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4 things we learned from Part 3 of Possibilities & Practicalities of Cloud Adoption in Life Sciences

On Wednesday the 28th of September Odyssey VC hosted the third part of our 4-part 2022 webinar series “Possibilities and Practicalities of Cloud Adoption in Life Sciences”.

Part 3, titled “The importance of QMS & ISMS in governing and controlling regulatory compliance of cloud technology”, was practical guide to choosing right-fit technologies that will meet compliance demands. In this webinar we discussed the expectations of regulated companies towards cloud technology vendors and how to satisfy compliance obligations. We will gain insights from real-world examples of successfully implemented solutions and the challenges encountered, as well as advising on some dos and don’ts, throughout two presentations and a Panel Discussion.

The webinar featured presentations from CEO & Co-founder Oisín Curran and Head of Business Solutions and Co-founder Fionnán Friel as well as contributions from Head of Customer Satisfaction Tom McKittrick and Quality Assurance & Compliance Lead Magdalena Vilaró, hosted and facilitated by Product Manager Pauline O’ Riordan.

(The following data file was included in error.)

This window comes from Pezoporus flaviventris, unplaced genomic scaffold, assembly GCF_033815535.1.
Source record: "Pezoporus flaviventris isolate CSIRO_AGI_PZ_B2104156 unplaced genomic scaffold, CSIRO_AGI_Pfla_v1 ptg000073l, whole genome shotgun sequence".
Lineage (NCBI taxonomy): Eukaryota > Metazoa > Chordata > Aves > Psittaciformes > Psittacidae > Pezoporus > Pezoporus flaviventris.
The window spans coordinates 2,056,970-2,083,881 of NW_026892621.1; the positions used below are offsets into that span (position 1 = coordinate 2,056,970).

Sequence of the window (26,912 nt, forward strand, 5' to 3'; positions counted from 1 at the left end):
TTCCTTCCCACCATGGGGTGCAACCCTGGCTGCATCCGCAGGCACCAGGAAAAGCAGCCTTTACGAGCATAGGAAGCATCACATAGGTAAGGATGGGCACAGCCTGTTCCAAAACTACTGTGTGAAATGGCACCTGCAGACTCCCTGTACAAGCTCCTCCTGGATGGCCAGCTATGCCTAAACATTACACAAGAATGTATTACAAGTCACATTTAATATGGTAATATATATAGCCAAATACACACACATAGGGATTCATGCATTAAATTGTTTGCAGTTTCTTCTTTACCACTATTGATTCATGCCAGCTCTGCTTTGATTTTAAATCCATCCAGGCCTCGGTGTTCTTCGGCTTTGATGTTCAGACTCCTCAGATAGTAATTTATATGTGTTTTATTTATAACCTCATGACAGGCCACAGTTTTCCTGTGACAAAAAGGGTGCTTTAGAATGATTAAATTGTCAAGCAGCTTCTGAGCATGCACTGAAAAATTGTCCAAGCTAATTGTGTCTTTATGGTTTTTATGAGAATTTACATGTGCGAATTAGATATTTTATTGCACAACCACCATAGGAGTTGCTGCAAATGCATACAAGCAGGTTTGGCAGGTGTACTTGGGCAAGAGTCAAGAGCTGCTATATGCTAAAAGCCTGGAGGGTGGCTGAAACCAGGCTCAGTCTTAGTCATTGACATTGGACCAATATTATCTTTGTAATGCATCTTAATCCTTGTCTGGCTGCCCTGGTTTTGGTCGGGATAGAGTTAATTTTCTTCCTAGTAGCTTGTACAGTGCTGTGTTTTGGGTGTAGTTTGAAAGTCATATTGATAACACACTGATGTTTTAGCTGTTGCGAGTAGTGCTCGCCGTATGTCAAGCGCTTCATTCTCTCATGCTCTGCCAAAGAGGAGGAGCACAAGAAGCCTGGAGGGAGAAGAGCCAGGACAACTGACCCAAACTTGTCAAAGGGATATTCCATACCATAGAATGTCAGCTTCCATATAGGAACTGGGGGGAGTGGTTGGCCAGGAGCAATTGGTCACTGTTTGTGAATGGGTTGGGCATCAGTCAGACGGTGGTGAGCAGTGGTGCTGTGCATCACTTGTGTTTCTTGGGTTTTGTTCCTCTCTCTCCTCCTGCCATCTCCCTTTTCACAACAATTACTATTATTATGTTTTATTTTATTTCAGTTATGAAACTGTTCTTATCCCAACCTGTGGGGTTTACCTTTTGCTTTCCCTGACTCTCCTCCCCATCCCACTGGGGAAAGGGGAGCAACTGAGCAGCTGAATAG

Many fresh insights were shared during the session. Whether you were in attendance or not (you can receive videos of the entire event as well as news about Part 4 and the rest of the series by registering here), here are four key takeaways from the webinar.

Market forces and macro drivers are all pointing towards digital tools.

In CEO & Co-founder Oisín Curran’s presentation, “Cloud adoption: Getting it right for Life Sciences”, he took us through the macro drivers and regulatory considerations around adopting cloud for highly regulated businesses. He pointed to push and pull factors driving the adoption of next generation digital tools, factors such as the shifting of power to the consumer, the transformation of industry structure, and, of course, regulatory uncertainty (elaborated on in Fionnán’s presentation).

He looked at some key projections – $370b to be spent on public cloud by 2023 was significant, but the main stat Oisín pointed to was that 95% of digital workloads will be cloud-first by this year, 2022. “Every conversation we go into around digital solutions – whether that be pure automation in the manufacturing space, or whether it’s more business-focused in the R&D and clinical trials space – everybody’s first position is ‘we’re looking for a cloud deployment model,’” said Oisín.

“What that’s driving is the underlying software vendors have to adapt to that, but it also means that the traditional on-prem deployment models for software are slowly being eroded. It may be the case that, in the very near future, you won’t be able to purchase software in that traditional way, even if that’s your preferable model.”

CSA guidelines have arrived to spearhead a new approach to validation.

Head of Business Solutions & Co-founder Fionnán Friel’s presentation was all about “Cloud solutions: what the regulatory bodies are saying” as Fionnán took us through two main guidances; GAMP 5 2nd Edition, and the long-awaited and recently released CSA (or Computer Software Assurance) draft guidance (submitted for comment on the 13th of September).